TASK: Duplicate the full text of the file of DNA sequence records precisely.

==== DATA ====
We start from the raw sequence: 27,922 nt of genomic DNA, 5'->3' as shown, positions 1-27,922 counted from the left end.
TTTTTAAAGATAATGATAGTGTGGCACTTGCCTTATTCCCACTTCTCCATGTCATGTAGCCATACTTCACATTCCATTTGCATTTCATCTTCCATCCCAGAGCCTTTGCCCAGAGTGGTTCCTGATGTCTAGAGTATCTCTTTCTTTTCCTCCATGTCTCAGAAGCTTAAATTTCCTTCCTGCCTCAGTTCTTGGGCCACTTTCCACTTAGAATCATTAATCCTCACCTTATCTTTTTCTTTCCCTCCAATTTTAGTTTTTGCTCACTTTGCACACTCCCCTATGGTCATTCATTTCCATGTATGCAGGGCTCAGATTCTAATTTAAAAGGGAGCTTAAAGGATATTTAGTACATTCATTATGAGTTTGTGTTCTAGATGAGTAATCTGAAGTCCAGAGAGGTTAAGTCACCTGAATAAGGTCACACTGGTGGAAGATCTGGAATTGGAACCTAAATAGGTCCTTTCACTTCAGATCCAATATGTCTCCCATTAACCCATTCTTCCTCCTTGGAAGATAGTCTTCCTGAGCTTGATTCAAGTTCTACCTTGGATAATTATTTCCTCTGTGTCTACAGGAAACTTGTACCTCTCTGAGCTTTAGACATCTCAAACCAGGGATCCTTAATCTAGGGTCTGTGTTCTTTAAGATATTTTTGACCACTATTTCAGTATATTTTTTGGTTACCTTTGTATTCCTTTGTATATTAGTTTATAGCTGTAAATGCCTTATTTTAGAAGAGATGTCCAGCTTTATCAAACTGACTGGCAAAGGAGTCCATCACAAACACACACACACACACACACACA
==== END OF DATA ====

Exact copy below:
We start from the raw sequence: 27,922 nt of genomic DNA, 5'->3' as shown, positions 1-27,922 counted from the left end.
TTTTTAAAGATAATGATAGTGTGGCACTTGCCTTATTCCCACTTCTCCATGTCATGTAGCCATACTTCACATTCCATTTGCATTTCATCTTCCATCCCAGAGCCTTTGCCCAGAGTGGTTCCTGATGTCTAGAGTATCTCTTTCTTTTCCTCCATGTCTCAGAAGCTTAAATTTCCTTCCTGCCTCAGTTCTTGGGCCACTTTCCACTTAGAATCATTAATCCTCACCTTATCTTTTTCTTTCCCTCCAATTTTAGTTTTTGCTCACTTTGCACACTCCCCTATGGTCATTCATTTCCATGTATGCAGGGCTCAGATTCTAATTTAAAAGGGAGCTTAAAGGATATTTAGTACATTCATTATGAGTTTGTGTTCTAGATGAGTAATCTGAAGTCCAGAGAGGTTAAGTCACCTGAATAAGGTCACACTGGTGGAAGATCTGGAATTGGAACCTAAATAGGTCCTTTCACTTCAGATCCAATATGTCTCCCATTAACCCATTCTTCCTCCTTGGAAGATAGTCTTCCTGAGCTTGATTCAAGTTCTACCTTGGATAATTATTTCCTCTGTGTCTACAGGAAACTTGTACCTCTCTGAGCTTTAGACATCTCAAACCAGGGATCCTTAATCTAGGGTCTGTGTTCTTTAAGATATTTTTGACCACTATTTCAGTATATTTTTTGGTTACCTTTGTATTCCTTTGTATATTAGTTTATAGCTGTAAATGCCTTATTTTAGAAGAGATGTCCAGCTTTATCAAACTGACTGGCAAAGGAGTCCATCACAAACACACACACACACACACACACA